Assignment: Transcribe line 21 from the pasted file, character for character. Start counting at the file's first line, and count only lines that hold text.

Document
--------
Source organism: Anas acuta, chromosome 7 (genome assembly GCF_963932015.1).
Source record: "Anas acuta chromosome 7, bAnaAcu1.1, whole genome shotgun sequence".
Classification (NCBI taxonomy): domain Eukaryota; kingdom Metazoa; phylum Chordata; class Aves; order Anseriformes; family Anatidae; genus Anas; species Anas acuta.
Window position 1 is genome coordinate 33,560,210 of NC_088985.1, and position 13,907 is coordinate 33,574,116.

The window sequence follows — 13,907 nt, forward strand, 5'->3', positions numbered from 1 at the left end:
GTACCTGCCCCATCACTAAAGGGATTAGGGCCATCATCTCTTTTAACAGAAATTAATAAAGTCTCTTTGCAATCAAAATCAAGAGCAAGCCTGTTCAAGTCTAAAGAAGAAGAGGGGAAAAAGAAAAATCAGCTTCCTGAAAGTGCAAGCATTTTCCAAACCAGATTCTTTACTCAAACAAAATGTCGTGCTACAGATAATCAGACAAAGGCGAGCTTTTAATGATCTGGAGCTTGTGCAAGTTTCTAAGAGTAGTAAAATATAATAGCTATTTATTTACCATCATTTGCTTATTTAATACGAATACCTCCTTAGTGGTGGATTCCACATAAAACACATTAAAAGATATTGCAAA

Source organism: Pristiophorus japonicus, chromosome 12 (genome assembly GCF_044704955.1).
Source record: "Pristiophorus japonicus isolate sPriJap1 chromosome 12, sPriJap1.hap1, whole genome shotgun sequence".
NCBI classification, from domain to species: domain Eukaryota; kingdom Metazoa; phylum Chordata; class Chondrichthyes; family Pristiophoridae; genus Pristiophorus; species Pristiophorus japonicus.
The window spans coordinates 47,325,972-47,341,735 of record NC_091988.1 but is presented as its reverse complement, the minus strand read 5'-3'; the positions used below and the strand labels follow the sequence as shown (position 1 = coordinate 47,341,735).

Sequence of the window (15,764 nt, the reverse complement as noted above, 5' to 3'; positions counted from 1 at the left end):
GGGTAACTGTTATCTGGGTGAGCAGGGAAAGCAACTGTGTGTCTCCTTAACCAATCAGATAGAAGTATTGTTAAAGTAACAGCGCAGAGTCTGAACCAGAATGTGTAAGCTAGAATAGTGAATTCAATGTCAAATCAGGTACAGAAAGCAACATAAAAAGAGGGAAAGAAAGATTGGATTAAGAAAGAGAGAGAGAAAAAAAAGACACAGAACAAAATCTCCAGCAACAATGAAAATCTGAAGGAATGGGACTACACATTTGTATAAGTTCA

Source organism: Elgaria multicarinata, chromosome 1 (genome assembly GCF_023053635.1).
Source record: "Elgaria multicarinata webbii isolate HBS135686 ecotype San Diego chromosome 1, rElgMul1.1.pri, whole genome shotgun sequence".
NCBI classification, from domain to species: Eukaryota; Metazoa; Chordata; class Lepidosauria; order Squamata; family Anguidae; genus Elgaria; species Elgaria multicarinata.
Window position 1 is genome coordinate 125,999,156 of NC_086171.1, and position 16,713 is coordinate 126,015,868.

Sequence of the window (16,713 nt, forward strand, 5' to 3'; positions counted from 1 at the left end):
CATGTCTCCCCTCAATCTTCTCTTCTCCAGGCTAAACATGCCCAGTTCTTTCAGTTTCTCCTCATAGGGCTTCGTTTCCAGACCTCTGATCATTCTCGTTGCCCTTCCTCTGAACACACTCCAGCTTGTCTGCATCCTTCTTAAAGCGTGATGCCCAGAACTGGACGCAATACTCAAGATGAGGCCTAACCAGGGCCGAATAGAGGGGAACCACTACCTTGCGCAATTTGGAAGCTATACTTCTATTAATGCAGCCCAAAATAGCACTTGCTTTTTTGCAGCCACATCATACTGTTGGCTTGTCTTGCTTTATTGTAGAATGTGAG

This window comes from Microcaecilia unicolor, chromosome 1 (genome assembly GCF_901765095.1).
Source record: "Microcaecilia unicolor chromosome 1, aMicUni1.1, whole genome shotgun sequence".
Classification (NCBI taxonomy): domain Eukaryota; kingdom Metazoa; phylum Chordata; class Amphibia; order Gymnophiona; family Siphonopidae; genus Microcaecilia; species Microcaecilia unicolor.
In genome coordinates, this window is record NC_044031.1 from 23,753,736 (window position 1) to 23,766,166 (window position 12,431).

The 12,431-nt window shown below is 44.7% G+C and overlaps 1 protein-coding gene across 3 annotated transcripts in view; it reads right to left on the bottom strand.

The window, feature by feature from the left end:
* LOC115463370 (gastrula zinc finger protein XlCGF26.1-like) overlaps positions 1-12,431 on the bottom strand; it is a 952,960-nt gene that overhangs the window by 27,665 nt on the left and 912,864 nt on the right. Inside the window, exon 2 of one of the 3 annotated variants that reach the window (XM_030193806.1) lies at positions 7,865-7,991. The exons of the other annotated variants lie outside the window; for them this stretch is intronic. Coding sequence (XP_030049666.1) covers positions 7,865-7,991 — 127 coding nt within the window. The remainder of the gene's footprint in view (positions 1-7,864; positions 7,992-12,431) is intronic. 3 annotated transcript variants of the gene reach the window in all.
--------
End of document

Classification (NCBI taxonomy): domain Eukaryota; kingdom Metazoa; phylum Chordata; class Amphibia; order Gymnophiona; family Siphonopidae; genus Microcaecilia; species Microcaecilia unicolor.